Valedictorian, salutatorian for Class ’09 announced

March 10, 2009 — by Tiffany Tung and Melody Zhang

Neither of them saw it coming. The two friends are hard workers, one dedicating himself to music and basketball, and the other dedicating himself to The Falcon and Key Club. At first tied together through their willingness to always do their best, seniors Thomas Wang and Michael Chen were brought together again for one of the highest achievements possible in one’s high school career: having the highest grade point averages for the class of 2009.

Wang and Chen were notified shortly before February break that they were the valedictorian and salutatorian, respectively, of the class of 2009.

“I just went through high school trying my best,” said Wang. “I mean, I did orchestra and basketball, but there are so many people more talented than I am.”

The distinctions of valedictorian and salutatorian are determined through GPAs. Both Wang and Chen took a variety of AP and Honors classes during their high school career, managing to maintain high grades in all of them. Despite common misconceptions, neither valedictorian nor salutatorian is required to make a speech during graduation.

“We have had valedictorians and salutatorians try out for the speeches, and we have had them give speeches over the years,” said assistant principal Brian Safine, “but grad speeches are actually allowed to be given by anyone [as long as they make it through a competition].”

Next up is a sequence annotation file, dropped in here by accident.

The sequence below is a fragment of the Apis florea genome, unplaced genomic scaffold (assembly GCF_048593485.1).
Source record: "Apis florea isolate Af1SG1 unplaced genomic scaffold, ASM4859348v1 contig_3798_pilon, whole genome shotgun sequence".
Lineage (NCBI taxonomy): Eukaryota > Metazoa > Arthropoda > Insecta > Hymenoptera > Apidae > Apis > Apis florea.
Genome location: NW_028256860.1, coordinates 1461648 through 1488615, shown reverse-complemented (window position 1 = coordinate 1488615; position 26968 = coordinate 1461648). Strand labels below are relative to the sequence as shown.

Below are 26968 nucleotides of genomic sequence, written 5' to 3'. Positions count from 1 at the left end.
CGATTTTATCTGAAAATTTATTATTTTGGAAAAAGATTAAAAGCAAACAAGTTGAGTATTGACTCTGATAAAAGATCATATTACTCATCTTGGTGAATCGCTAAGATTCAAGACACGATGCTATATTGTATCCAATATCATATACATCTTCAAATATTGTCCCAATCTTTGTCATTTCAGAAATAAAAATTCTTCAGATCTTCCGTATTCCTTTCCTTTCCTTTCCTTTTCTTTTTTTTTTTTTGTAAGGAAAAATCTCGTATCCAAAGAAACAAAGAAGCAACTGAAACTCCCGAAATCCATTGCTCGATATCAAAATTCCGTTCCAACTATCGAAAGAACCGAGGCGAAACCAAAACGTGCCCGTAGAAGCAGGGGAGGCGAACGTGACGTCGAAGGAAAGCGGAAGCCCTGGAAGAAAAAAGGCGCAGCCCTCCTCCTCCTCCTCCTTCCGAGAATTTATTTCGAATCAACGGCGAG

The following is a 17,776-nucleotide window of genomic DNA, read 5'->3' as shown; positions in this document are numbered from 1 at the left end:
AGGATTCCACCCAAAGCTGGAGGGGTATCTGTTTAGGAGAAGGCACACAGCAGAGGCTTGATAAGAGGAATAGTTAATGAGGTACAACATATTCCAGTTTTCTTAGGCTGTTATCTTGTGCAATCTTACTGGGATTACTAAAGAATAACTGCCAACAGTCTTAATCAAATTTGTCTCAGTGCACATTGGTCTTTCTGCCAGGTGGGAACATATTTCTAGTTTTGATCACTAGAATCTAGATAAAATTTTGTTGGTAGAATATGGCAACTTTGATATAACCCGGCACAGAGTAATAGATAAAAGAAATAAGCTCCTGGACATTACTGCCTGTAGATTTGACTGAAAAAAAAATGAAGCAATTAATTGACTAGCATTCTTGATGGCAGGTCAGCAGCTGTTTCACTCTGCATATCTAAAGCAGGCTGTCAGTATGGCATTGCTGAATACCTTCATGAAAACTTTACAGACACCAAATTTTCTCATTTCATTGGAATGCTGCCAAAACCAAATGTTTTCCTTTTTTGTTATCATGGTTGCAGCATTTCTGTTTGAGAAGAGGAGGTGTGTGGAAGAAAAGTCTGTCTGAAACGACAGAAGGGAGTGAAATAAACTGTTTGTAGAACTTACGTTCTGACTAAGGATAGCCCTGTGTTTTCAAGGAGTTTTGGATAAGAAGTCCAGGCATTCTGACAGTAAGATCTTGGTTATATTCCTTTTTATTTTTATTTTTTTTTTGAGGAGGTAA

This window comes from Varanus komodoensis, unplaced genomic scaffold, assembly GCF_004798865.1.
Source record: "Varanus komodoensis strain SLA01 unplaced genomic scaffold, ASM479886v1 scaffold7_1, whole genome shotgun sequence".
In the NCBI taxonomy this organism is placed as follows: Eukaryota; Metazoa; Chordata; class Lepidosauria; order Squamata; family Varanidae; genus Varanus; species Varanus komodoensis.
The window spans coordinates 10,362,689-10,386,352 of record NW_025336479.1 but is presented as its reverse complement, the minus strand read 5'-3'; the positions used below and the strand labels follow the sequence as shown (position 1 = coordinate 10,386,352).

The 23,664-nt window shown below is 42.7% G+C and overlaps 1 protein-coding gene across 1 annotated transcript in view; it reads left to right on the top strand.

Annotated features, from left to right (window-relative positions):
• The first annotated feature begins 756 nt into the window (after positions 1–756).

In addition to recognizing the valedictorian and salutatorian, many other students will be honored during the graduation ceremony. Those who finish 100 hours of community service wear a red cord.

But the academic awards don’t stop there. Every year, 100 students are chosen for high honors and honors based on GPA and wear a gold cord. “But we have yet to decide the cut off GPA for these distinctions,” said Safine. “The GPA is always very close.”

Chen, who will wear both cords, is satisfied about his accomplishments, despite never intending to be salutatorian.

“I don’t think anyone sets a goal and says ‘I want to be valedictorian’ or ‘I want to have this GPA,’” said Chen. “Everyone just tries their best. Nevertheless, it’s a great honor to be recognized, especially at a school like Saratoga where all my peers have excelled to the highest degree.”

2 views this week